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pcbi-1003988-g008: Comparison of computed and experimental Pareto optimal plots.A Pareto plot of computed design parameters Sseq vs. Sepi. B Experimental analog of the computed Pareto plot. An integrated score for experimentally measured molecular function (equation 3) is plotted vs. a global score for experimentally determined immunoreactivity (equation 4). C Experimental Pareto plot of normalized, reciprocal Tm vs. Global Quantitative Immunoreactivity. D Experimental Pareto plot of normalized Km vs. Global Quantitative Immunoreactivity. E Experimental Pareto plot of normalized, reciprocal kcat vs. Global Quantitative Immunoreactivity. F Experimental Pareto plot of normalized, reciprocal kcat/Km vs. Global Quantitative Immunoreactivity. G Experimental Pareto plot of averaged, normalized, reciprocal kcat and Tm vs. Global Quantitative Immunoreactivity. H Experimental Pareto plot of averaged, normalized, reciprocal kcat/Km and Tm vs. Global Quantitative Immunoreactivity. Pareto optimal enzymes are shown as blue circular markers, sub-optimal 4-mutation variants are shown as orange circular markers, and wild type P99βL is shown as a red square. Note that the computed Pareto plot best captures overall molecular performance, as represented by integrated performance values (e.g. averaging kinetic parameters with thermostability parameters).

Mentions: The studies described here were enabled by an advanced deimmunization algorithm that seamlessly integrates immunogenic epitope prediction with in silico analysis of the functional consequences associated with deimmunizing mutations. We combined the IP2 deimmunization formulation with the Pepfr optimization algorithm [28], [32] to design a suite of 18 Pareto optimal P99βL variants. Each of these designs optimally balances two objective functions – one modeling immunogenicity and the other functionality – such that no other single variant is predicted to outperform with respect to both design objectives. Inspection of the Pareto optimal designs reveals that, in the context of the mathematical model, there is an inverse relationship wherein ever greater deimmunization is achieved at the expense of progressively reduced function (Fig. 8A). To assess the practical implications of these predicted tradeoffs, we have recombinantly produced all 18 designed enzymes and rigorously characterized their stability, activity, and immunoreactivity with human MHC II proteins. The results of this analysis represent the first systematic assessment of the functional penalty that is paid for pursuing progressively more deimmunized drug candidates.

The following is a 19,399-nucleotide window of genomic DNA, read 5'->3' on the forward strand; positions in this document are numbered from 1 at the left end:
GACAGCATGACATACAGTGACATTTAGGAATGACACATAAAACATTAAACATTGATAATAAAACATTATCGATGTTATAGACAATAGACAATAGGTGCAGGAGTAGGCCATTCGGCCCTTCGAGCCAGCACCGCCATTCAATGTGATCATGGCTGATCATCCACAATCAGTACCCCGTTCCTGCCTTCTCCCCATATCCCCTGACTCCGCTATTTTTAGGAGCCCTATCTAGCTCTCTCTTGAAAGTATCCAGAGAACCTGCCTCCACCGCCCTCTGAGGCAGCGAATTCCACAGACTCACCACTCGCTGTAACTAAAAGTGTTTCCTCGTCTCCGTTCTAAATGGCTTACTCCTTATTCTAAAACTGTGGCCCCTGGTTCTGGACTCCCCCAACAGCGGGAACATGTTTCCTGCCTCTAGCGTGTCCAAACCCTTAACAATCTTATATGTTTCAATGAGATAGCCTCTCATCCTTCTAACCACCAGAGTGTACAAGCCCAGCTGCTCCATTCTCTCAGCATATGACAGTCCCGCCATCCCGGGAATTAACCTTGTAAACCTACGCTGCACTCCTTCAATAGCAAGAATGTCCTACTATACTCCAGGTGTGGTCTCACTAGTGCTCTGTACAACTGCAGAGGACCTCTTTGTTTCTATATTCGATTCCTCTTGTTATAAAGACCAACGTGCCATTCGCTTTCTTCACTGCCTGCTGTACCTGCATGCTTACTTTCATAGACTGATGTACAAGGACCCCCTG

Mapping the Pareto optimal design space for a functionally deimmunized biotherapeutic candidate.

Salvat RS, Parker AS, Choi Y, Bailey-Kellogg C, Griswold KE - PLoS Comput. Biol. (2015)

Comparison of computed and experimental Pareto optimal plots.A Pareto plot of computed design parameters Sseq vs. Sepi. B Experimental analog of the computed Pareto plot. An integrated score for experimentally measured molecular function (equation 3) is plotted vs. a global score for experimentally determined immunoreactivity (equation 4). C Experimental Pareto plot of normalized, reciprocal Tm vs. Global Quantitative Immunoreactivity. D Experimental Pareto plot of normalized Km vs. Global Quantitative Immunoreactivity. E Experimental Pareto plot of normalized, reciprocal kcat vs. Global Quantitative Immunoreactivity. F Experimental Pareto plot of normalized, reciprocal kcat/Km vs. Global Quantitative Immunoreactivity. G Experimental Pareto plot of averaged, normalized, reciprocal kcat and Tm vs. Global Quantitative Immunoreactivity. H Experimental Pareto plot of averaged, normalized, reciprocal kcat/Km and Tm vs. Global Quantitative Immunoreactivity. Pareto optimal enzymes are shown as blue circular markers, sub-optimal 4-mutation variants are shown as orange circular markers, and wild type P99βL is shown as a red square. Note that the computed Pareto plot best captures overall molecular performance, as represented by integrated performance values (e.g. averaging kinetic parameters with thermostability parameters).
© Copyright Policy
Related In: Results  -  Collection